Incidentally, at the time of the Manhattan terror plot, the Fair Play For Cuba Committee also included among its members, CBS correspondent Robert Taber, (an early version of Dan Rather who conducted Castro's first network television soft-soaping on Aug. 30, 1957) along with The Nation magazine co-owner Alan Sagner. In 1996 President Clinton appointed the obviously unbiased Alan Sagner head of the head of the scrupulously even-handed Corporation for Public Broadcasting, at a time the FBI had long outed The Fair Play for Cuba Committee as a Castro-funded front group.
Oddly, Alan Sagner, even with his impeccable Clintonista and Castroite pedigree, remains unrecruited by Obama? But it's early yet. Give him time.
Castro and Che planned their Manhattan holocaust short weeks after Nikita Khrushchev had foiled their plans for an even bigger one. "Say hello to my little friends!" they dreamt of yelling at the Yankee "hyenas" in October of 1962, right before the mushroom clouds. But for the prudence of the Butcher of Budapest (Nikita Khrushchev) they might have pulled it off. Guevara's quote at the head of this article is ample proof. Che thought he was speaking off-the-record to Sam Russell of Britain's Daily Worker's at the time.
Despite the diligent work of Camelot court scribes and their ever-eager acolytes in the MSM, publishing and Hollywood, Nikita Khrushchev himself makes hash of their Camelot boosterism. The Butcher of Budapest admitted that Fidel and Che's genocidal fantasy was a much bigger factor in his decision to yank the missiles from Cuba than Kennedy's utterly bogus bluster, threats and "blockade," during those famous "Thirteen Days."
But don't misinterpret Che Guevara's bluster with actual competence, much less courage. His stock in trade was the mass-murder of defenseless men and boys -- bound and gagged is how he demanded his victims. On Oct. 8 1967, upon finally encountering armed and determined enemies, Che quickly dropped his fully-loaded weapons and whimpered: "Don't Shoot! I'm Che! I'm worth more to you alive than dead!"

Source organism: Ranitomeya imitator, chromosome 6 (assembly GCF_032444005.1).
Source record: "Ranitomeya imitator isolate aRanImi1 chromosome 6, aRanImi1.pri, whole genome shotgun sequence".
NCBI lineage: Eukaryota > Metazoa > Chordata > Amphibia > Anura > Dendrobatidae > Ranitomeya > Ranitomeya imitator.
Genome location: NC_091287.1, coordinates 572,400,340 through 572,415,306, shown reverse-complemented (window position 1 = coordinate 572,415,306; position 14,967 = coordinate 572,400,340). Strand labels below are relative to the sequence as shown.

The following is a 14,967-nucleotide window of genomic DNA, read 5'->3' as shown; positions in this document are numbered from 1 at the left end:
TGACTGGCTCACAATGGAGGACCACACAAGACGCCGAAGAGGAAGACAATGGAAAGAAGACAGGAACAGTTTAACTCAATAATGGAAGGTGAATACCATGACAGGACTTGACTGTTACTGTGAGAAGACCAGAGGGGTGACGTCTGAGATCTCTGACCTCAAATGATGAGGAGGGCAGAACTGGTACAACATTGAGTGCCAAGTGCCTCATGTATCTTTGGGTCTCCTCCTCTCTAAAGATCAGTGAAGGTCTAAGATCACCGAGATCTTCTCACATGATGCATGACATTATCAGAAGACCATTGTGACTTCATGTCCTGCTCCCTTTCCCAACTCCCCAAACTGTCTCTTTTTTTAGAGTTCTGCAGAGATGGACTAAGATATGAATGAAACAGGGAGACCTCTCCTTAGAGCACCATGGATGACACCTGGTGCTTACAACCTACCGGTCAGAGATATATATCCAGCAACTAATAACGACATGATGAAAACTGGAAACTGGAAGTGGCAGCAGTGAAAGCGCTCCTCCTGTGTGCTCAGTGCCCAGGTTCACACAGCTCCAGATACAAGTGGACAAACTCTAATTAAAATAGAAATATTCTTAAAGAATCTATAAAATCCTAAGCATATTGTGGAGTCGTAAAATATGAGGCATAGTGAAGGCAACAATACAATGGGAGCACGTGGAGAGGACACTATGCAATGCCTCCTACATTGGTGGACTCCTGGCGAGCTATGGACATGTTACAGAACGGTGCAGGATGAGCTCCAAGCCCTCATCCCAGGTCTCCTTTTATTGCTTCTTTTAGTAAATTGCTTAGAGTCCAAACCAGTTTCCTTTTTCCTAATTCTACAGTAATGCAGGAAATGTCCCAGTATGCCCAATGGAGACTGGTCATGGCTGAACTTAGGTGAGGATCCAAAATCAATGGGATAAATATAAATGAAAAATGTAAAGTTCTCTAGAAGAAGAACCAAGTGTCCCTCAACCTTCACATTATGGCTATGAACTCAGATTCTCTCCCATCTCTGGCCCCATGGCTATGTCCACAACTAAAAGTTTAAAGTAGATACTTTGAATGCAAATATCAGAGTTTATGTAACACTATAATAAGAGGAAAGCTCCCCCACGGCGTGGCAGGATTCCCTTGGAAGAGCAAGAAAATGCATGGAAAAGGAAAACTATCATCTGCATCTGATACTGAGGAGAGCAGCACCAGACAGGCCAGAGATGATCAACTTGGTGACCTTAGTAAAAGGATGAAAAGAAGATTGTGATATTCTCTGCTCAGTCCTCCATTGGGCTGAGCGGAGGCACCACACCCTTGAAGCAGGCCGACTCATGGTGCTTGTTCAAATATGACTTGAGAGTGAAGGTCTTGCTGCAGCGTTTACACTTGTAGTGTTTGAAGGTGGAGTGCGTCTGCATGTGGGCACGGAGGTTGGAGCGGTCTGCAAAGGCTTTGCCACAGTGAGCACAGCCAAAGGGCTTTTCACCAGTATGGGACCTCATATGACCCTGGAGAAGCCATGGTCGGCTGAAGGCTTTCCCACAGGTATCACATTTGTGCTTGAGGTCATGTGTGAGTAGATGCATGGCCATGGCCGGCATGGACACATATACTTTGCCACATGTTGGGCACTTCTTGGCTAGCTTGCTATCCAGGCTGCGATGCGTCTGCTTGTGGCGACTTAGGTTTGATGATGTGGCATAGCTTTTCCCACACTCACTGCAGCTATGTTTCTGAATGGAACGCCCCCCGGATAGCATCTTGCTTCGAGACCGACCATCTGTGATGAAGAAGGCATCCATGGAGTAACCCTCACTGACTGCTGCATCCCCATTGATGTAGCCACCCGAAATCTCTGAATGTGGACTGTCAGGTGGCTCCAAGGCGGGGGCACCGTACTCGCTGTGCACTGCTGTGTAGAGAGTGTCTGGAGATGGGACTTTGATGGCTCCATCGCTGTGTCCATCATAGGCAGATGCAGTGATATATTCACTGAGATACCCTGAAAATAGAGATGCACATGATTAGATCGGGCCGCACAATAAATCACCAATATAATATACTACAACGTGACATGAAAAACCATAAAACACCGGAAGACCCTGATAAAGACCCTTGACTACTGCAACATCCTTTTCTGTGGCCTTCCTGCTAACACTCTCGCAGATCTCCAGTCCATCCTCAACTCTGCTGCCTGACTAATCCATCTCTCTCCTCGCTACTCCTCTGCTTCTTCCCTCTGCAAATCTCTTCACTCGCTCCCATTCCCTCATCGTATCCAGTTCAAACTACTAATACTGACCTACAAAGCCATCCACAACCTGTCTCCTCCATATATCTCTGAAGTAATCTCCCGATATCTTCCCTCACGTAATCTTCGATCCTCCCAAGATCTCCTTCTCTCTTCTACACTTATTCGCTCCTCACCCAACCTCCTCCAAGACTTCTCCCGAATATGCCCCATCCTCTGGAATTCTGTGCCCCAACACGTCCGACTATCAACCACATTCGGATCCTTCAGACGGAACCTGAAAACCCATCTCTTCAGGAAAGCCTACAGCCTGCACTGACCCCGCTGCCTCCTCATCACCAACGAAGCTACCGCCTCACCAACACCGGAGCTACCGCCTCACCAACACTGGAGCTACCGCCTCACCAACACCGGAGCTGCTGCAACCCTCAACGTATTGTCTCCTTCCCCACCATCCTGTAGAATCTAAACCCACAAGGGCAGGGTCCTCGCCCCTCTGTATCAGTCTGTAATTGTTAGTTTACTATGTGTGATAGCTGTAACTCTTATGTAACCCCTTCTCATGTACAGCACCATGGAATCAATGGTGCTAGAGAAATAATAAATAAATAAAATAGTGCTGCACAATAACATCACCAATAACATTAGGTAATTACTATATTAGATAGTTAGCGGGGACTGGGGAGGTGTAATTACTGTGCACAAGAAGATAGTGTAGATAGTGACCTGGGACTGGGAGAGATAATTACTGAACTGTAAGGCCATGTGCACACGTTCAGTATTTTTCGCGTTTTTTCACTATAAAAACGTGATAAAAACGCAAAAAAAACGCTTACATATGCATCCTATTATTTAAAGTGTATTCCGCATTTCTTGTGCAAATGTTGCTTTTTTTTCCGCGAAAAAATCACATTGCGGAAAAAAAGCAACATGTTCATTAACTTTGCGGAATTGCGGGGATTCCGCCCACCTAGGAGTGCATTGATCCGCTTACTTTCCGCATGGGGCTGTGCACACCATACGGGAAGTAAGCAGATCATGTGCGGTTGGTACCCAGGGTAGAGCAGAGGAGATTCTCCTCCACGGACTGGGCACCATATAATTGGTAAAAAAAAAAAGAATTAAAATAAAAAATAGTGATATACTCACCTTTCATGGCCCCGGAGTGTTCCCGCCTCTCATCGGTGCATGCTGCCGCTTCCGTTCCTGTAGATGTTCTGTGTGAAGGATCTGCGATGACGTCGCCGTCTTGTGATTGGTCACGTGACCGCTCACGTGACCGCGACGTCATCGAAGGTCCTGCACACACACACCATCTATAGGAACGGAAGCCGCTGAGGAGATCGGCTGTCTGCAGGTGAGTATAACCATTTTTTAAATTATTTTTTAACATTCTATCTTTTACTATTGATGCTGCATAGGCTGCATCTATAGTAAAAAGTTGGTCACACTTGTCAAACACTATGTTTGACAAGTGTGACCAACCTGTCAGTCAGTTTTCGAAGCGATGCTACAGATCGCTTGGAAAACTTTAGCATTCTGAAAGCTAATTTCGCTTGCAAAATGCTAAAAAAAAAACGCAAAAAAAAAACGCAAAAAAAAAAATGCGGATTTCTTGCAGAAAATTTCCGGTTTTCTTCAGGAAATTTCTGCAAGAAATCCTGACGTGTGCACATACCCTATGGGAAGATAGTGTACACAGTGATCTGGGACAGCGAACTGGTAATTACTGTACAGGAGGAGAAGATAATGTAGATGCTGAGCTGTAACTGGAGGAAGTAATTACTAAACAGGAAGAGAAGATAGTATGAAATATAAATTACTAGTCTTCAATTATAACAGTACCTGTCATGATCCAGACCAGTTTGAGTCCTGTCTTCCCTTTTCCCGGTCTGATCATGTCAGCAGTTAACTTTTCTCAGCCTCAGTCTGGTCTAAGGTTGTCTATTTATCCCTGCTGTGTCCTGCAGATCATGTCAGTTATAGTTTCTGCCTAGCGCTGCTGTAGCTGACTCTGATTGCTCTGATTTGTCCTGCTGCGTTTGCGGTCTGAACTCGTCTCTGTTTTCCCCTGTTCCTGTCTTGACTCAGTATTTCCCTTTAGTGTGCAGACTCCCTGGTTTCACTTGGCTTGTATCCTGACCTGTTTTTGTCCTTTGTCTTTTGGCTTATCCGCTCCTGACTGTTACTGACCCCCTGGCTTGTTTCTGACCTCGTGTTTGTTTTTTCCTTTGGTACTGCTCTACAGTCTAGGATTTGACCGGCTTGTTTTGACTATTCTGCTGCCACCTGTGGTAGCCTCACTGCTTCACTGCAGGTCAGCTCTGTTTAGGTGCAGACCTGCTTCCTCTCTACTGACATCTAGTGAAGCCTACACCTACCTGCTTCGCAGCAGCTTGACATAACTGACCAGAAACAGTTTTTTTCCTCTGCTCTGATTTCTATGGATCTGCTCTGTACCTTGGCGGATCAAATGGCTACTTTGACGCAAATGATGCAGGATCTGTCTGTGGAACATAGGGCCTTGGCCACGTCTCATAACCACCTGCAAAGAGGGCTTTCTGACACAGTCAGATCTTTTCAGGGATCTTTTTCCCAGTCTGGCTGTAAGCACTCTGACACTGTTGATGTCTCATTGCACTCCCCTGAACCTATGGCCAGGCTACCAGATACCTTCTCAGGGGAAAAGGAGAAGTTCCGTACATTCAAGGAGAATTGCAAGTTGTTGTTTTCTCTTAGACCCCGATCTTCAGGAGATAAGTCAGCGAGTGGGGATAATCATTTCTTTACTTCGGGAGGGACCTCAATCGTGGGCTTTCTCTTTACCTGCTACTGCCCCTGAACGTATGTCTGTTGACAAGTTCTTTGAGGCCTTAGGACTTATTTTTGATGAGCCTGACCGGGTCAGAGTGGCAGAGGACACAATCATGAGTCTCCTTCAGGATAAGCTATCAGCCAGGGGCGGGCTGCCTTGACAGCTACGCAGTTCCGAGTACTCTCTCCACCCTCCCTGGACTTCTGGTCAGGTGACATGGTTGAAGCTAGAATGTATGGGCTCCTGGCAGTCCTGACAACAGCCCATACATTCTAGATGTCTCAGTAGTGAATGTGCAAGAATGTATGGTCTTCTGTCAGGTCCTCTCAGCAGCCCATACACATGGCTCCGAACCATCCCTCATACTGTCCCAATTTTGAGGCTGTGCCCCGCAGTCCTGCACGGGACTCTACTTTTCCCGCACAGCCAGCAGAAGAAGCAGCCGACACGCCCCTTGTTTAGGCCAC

Che Guevara's regime also shattered, through executions, jailings, mass larceny and exile, virtually every family on the island of Cuba.
Many opponents of the Cuban regime qualify as the longest-suffering political prisoners in modern history, having suffered prison camps, forced labor and torture chambers for a period three times as long in Che Guevara's Gulag as Alexander Solzhenytzin suffered in Stalin's Gulag. But please, please, please don't bother looking for any History Channel, NPR, or 20/20 interviews with these heroes. They were victims of the left's premier poster boys, you see.
The regime Che Guevara co-founded stole the savings and property of 6.4 million citizens, made refugees of 20 percent of the population from a nation formerly deluged with immigrants and whose citizens had achieved a higher standard of living than those residing in half of Europe.
Under Che Guevara's rule "change," indeed came to Cuba.
"Those Americans," snickered Brazilian president Janio Quadros in 1961 as he watched Castro and Che make monkeys of Camelot by setting up a Soviet regime 90 miles from U.S. shores, "are just like women. They have a masochistic streak. The more you slap them around, the more you get out of them." (Ladies please! I'm quoting a famously eccentric and long-dead Brazilian President. The sentiment is not mine!)
Quadros mistook Camelot's "Best and Brightest" for Americans in general. But he certainly nailed New York's Council for the Arts and the Bloomberg team. Had the wishes of the man commemorated in that Central Park statue prevailed, Central Park itself might still be radioactive, and the charred remains of many Central Park frolickers (not to mention Doris C Freedman, many members of the New York Arts Council, and perhaps Michael Bloomberg himself) would all fit in a milk carton.
Photo credit: Jose Reyes of Cubanology.com.